How an Energy Audit, Some Caulk and Insulation (Total Cost $1175) is Saving Me $1000... Per Year.
This is the story of how an $1175 investment in improving the energy efficiency of my home is saving me about $1000 per year in energy costs, and has made my home much warmer and more comfortable in the process.
Last May I had a home energy audit conducted by Flemming Lund of Infrared Diagnostics in Sudbury, MA. The results weren't entirely surprising; I didn't expect my aging suburban home to be completely leak-free and perfectly insulated. Nonetheless, the energy audit was extremely useful in pointing out several actionable, high-ROI steps that I could take to increase the energy efficiency of my home.
Next step, equally important: I got down to it. I installed blown in cellulose insulation in areas where it was deficient, air sealed cracks and gaps, replaced old weather stripping, and then had a follow up energy audit to assess what kind of progress I had made. The pictures below are from the two audits, and show just how much of a difference the work I had done made -- you can almost feel the increased warmth and comfort of the house where blue spots turned to red on the infrared images.
Although Flemming calibrated the infrared camera to account for temperature differences between the two audits, It's worth noting that the outside temperature during the first audit was 50 degrees Fahrenheit and 38 degrees Fahrenheit during the second audit.
The following photos will take you through the steps that I took to improve the air sealing and insulation of our house. Blown in insulation was all installed by hired contractors, as was much of the air sealing work. However, many of the most significant improvements were made by myself -- looking back over the initial audit report, I simply retraced the steps on a cold day, found air leaks by hand (literally) and sealed them with a caulking gun. We'll start there.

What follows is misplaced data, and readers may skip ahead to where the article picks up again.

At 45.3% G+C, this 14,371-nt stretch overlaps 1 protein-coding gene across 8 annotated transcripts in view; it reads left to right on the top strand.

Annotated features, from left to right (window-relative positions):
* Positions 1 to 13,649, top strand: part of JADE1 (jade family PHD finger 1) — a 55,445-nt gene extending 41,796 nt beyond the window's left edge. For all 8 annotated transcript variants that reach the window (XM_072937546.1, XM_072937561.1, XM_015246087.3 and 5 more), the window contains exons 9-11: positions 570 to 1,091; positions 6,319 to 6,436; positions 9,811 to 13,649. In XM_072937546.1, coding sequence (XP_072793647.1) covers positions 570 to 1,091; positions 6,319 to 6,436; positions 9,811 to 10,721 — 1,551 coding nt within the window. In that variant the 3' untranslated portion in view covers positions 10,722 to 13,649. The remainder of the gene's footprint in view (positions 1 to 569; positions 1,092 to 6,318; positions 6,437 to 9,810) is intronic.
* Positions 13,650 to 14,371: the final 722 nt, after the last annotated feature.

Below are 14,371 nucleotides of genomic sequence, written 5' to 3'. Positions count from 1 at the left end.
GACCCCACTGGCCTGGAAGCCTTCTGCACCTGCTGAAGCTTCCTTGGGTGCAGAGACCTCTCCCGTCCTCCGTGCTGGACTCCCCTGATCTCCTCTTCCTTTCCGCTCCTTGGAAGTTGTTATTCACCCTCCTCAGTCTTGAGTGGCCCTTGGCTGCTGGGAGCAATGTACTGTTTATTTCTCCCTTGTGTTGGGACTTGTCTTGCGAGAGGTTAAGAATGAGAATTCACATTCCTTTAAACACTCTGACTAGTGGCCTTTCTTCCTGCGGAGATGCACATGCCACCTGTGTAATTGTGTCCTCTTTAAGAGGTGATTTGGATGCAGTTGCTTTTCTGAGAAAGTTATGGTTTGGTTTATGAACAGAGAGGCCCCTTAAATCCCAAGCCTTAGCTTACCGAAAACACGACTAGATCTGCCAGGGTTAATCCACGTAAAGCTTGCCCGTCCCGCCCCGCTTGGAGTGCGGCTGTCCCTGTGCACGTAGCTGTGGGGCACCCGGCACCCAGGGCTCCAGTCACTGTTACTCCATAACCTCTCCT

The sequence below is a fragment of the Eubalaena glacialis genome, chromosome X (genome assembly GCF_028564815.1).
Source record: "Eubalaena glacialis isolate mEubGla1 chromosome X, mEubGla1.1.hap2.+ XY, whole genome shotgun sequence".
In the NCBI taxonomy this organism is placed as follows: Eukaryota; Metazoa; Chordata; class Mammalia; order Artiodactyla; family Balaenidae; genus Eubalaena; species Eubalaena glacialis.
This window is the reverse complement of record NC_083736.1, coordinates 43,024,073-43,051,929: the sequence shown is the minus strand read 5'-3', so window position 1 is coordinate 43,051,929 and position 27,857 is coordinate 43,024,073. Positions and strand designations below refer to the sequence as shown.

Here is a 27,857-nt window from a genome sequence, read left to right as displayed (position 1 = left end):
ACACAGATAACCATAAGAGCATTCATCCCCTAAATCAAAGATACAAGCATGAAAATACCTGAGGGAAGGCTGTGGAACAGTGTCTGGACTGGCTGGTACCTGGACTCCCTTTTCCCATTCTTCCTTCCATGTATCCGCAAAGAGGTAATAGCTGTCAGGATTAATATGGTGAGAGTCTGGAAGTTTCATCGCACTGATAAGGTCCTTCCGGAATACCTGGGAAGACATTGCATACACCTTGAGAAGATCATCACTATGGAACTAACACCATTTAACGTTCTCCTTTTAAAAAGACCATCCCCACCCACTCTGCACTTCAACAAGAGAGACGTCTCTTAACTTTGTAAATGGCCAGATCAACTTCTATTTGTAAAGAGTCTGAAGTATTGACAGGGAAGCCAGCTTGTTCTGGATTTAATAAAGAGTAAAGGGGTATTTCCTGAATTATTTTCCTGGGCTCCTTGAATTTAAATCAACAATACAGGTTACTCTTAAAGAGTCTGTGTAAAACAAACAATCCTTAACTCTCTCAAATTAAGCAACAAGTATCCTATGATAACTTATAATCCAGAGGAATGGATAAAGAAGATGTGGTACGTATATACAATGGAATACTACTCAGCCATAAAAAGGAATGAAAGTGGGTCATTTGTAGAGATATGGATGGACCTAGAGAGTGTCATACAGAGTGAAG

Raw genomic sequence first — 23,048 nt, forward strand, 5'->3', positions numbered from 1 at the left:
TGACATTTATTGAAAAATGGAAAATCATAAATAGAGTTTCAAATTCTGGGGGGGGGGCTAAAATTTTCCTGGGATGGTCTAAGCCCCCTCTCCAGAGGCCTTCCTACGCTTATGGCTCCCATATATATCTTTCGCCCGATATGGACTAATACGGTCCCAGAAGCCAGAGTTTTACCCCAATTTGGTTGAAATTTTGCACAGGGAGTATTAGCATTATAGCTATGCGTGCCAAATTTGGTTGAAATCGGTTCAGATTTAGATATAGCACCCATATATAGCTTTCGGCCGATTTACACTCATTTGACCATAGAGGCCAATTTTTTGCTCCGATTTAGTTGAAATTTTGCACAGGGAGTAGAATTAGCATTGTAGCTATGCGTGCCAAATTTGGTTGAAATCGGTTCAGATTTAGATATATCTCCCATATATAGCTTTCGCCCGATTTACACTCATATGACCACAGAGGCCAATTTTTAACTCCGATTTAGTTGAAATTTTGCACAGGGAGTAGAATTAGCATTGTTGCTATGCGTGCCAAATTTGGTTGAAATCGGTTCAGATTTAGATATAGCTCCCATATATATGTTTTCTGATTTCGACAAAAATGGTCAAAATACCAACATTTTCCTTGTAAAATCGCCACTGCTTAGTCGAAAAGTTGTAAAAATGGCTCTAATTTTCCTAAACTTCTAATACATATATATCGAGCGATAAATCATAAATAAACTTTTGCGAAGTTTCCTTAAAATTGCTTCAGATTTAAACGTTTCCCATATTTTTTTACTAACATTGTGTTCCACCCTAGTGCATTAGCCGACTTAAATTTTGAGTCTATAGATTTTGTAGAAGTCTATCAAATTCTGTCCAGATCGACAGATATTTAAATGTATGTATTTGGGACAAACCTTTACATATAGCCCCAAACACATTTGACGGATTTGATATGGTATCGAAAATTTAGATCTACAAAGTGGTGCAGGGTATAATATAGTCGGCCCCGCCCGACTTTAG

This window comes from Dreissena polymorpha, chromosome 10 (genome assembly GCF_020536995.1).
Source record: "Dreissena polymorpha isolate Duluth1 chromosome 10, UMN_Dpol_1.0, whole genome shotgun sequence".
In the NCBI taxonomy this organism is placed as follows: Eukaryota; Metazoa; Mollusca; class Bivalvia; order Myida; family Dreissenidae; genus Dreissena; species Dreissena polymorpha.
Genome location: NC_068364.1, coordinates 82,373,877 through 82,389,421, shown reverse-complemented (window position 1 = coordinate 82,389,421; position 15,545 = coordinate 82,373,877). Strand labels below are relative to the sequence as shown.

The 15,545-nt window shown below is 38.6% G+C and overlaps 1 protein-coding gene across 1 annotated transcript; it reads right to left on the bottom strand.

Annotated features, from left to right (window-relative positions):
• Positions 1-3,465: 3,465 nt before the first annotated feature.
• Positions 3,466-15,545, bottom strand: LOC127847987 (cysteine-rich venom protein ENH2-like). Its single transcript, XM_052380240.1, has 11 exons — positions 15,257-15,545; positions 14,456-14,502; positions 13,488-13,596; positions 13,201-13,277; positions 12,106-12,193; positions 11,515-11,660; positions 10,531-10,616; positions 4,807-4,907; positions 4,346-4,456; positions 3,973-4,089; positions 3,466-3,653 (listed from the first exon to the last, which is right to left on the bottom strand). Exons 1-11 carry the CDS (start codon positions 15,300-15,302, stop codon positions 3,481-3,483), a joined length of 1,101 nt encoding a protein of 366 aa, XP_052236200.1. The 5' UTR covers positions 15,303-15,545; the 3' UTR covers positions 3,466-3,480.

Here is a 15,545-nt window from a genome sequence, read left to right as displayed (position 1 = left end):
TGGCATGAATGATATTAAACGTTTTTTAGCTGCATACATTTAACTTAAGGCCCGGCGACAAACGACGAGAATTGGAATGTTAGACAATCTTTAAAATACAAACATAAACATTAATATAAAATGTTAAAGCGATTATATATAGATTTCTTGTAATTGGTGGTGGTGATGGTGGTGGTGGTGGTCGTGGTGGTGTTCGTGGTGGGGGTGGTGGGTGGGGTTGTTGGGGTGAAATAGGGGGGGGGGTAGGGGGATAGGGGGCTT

Here are just a few examples of where I did air sealing work:
Aside from the very cool infrared images of improved insulation (posted below), perhaps the most valuable information gained from my follow-up audit was that these simple air sealing measures reduced my home's air infiltration from 0.87 NACH (natural air changes per hour) during the heating season to 0.42 NACH, and I have continued to make improvements since the second audit.
My air sealing work and the benefits it reaped confirmed my long-held belief that air sealing should be step one in improving a home's energy efficiency. It's cheaper and easier than an insulation upgrade, and helps to ensure that insulation will remain effective (if air is permitted to move through insulation, it loses r-value). It also goes to show that simply hiring a contractor to get the job done may not be the right course -- in my case, I think as much of the benefit came from simple things I did as from what the insulator did.
Still, once air sealing is done, improving insulation makes sense and can add to the benefit by helping your house retain heat. I'll let the following images speak for themselves:
Although insulation isn't necessarily the first step you need to take, we notice that there are no longer cold spots on the walls that create uncomfortable areas in the house. As a result of our upgraded insulation, in addition to our air sealing work, the house is more comfortable, takes less time in the morning to heat up when the programmable thermostat kicks in, and our utility bills are much, much lower.
Having taken these steps, we've also come to realize that there is no silver bullet: improving the energy efficiency of our house is an ongoing process -- there is still much to be done. The follow-up audit showed that there was still much room for improvement, and we have since taken steps in that direction. Some examples of where we initially fell short:
Although the follow-up audit pointed out some problems that I missed during the upgrade, as well as some new ones that were overlooked during the first audit, it was also helpful in confirming that much progress had been made.
So what's the payback time for these improvements?
I will note that my gas utility, National Grid, had a program that paid a rebate of 75% of the cost of the air sealing and insulation, which made something of a difference.
That said, the numbers are staggering: